BioWare: Making Old Republic Is Like Teaching Elephants To Do Ballet
The recently launched MMORPG Star Wars: The Old Republic could be the most massive video game project ever. The game's development involved over 800 people on four continents have been working on the game. Organizing a massive amount of employees over such huge distances is, understandably, a bit difficult.
Many important aspects of the game are handled overseas. According to the Los Angeles Times, the game's art was outsourced to Russia, Estonia, and China. Quality assurance testing is done in Romania, Argentina and India. The customer service operations are handled out of Ireland. While motion capture filming takes place in Los Angeles and Vancouver, the voice acting accompanying it is performed in New York, London and Paris.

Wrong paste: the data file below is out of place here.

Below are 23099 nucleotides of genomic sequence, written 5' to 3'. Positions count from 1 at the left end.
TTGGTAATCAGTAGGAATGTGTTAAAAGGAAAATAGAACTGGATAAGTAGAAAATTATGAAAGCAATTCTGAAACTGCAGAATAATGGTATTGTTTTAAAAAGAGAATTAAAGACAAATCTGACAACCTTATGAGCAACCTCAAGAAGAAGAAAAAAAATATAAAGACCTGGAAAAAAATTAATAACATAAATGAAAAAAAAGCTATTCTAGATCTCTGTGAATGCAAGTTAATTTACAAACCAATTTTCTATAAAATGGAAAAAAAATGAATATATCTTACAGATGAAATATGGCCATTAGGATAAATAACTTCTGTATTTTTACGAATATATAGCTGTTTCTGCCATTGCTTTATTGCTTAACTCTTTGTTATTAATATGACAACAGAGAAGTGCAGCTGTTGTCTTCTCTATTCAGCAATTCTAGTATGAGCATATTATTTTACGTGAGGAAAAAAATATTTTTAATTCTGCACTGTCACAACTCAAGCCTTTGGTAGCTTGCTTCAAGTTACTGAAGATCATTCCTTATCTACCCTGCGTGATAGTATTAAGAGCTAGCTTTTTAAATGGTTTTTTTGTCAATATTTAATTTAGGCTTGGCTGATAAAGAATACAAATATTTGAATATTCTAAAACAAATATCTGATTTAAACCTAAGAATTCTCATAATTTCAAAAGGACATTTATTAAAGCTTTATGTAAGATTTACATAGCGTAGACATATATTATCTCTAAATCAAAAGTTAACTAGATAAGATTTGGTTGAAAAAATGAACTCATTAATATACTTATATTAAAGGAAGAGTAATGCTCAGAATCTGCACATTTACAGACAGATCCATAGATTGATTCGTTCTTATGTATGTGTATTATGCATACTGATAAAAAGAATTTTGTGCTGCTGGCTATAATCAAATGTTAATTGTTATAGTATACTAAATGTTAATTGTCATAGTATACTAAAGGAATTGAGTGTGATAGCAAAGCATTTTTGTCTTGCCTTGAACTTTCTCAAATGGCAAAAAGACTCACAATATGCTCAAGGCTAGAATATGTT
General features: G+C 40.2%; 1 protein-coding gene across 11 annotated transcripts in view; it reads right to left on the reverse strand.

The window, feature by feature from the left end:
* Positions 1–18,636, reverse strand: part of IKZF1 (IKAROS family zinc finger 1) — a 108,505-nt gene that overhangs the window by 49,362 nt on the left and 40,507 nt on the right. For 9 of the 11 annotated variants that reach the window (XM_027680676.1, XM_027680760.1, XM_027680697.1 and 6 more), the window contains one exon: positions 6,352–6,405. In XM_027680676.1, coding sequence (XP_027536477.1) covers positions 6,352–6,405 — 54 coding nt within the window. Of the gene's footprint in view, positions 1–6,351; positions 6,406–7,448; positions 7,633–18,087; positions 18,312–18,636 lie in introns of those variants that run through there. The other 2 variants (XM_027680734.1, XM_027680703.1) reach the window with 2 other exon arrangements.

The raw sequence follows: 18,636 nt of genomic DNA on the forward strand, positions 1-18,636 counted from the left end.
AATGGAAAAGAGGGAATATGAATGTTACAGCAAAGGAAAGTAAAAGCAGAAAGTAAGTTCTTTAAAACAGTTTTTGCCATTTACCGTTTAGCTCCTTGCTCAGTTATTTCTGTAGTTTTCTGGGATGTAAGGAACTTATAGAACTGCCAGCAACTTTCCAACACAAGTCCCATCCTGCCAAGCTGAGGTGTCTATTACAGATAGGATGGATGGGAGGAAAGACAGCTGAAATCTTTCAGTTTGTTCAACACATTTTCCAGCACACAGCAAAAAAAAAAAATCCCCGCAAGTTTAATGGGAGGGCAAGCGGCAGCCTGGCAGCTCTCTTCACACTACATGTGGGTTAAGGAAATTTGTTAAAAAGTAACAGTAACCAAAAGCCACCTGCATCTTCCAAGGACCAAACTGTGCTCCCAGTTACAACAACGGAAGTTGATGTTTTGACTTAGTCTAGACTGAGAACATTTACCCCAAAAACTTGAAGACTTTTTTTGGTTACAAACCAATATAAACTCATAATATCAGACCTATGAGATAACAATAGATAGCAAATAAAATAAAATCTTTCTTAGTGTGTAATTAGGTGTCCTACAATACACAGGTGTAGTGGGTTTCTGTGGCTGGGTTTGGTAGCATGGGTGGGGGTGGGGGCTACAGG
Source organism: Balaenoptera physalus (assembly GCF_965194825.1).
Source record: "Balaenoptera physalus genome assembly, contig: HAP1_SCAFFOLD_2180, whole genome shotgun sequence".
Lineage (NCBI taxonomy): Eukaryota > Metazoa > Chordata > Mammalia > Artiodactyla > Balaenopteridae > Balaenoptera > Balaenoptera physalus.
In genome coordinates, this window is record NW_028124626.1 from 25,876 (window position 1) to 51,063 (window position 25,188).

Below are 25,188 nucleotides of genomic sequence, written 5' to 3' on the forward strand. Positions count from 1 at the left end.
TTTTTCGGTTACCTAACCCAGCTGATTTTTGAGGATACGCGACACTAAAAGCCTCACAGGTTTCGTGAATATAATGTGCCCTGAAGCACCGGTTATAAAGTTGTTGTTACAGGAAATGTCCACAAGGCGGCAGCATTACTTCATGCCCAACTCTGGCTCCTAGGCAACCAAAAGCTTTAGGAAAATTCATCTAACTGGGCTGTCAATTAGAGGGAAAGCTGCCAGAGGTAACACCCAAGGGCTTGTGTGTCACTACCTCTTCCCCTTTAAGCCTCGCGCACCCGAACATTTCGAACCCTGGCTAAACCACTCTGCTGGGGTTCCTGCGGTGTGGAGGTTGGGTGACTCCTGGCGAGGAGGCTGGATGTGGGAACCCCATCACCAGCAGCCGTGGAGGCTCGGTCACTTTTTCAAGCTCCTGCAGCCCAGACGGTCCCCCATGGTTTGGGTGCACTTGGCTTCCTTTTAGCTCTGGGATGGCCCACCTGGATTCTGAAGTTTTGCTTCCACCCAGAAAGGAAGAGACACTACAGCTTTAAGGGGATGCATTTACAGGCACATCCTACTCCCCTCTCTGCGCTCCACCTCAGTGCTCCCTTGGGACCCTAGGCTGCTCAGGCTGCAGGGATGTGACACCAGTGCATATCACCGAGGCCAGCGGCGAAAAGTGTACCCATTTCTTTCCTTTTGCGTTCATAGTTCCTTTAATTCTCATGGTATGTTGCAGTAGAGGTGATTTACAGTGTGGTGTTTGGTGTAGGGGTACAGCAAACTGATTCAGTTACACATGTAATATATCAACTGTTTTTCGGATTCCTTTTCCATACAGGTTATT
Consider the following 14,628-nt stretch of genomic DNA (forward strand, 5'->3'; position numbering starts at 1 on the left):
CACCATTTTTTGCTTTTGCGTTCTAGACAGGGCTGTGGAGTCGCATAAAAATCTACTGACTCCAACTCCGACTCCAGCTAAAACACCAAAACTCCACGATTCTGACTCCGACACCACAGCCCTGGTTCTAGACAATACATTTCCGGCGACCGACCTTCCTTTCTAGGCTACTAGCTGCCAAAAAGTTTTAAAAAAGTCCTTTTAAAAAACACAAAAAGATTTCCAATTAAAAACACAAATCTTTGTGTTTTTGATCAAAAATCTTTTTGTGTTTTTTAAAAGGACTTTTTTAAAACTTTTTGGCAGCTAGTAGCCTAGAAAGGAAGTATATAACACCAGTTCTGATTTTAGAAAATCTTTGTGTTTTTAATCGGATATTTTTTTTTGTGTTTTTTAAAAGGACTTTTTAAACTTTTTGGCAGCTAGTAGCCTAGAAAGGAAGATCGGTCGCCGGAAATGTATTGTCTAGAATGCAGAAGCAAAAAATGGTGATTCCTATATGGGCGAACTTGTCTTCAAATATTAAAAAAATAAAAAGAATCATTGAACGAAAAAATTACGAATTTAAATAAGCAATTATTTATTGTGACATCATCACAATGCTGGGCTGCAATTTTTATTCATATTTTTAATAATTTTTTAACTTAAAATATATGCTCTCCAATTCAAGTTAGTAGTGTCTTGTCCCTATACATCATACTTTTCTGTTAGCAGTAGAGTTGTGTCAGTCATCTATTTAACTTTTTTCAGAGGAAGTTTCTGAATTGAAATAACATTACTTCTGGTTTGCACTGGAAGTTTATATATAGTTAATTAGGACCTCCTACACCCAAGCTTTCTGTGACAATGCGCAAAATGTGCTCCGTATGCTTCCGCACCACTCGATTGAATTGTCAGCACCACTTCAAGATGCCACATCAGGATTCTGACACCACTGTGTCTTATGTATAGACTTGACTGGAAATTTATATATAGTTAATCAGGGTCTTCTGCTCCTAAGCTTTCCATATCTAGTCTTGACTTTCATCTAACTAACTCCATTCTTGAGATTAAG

"Coordinating it all is like teaching elephants to do ballet,” said BioWare co-founder Greg Zeschuk.
The six years of development cost an estimated $200 million. That's likely not counting the considerable amount of money that EA spent marketing the game. To give you a basis of comparison: Grand Theft Auto IV cost about $100 million.
The LA Times says that, in order for the game to break even, Old Republic will need over a million players to not only buy the game but also pay for the $15/month subscription. TOR racked up a million players in its first week but it remains to be seen if those crowds will stay. The game came with 30 days of free game time, which ran out this weekend for people who bought the game at launch. Now that people have to start ponying up subscription money, we'll soon have a clearer picture of how the game's doing.
It's a constant challenge for MMO developers to keep players subscribing. BioWare is hoping to prevent the "bleeding" of subscribers that some new MMOs see after launch by providing regular content updates. The first update, 1.1, went live last week. BioWare has several more updates planned for the coming months as well.
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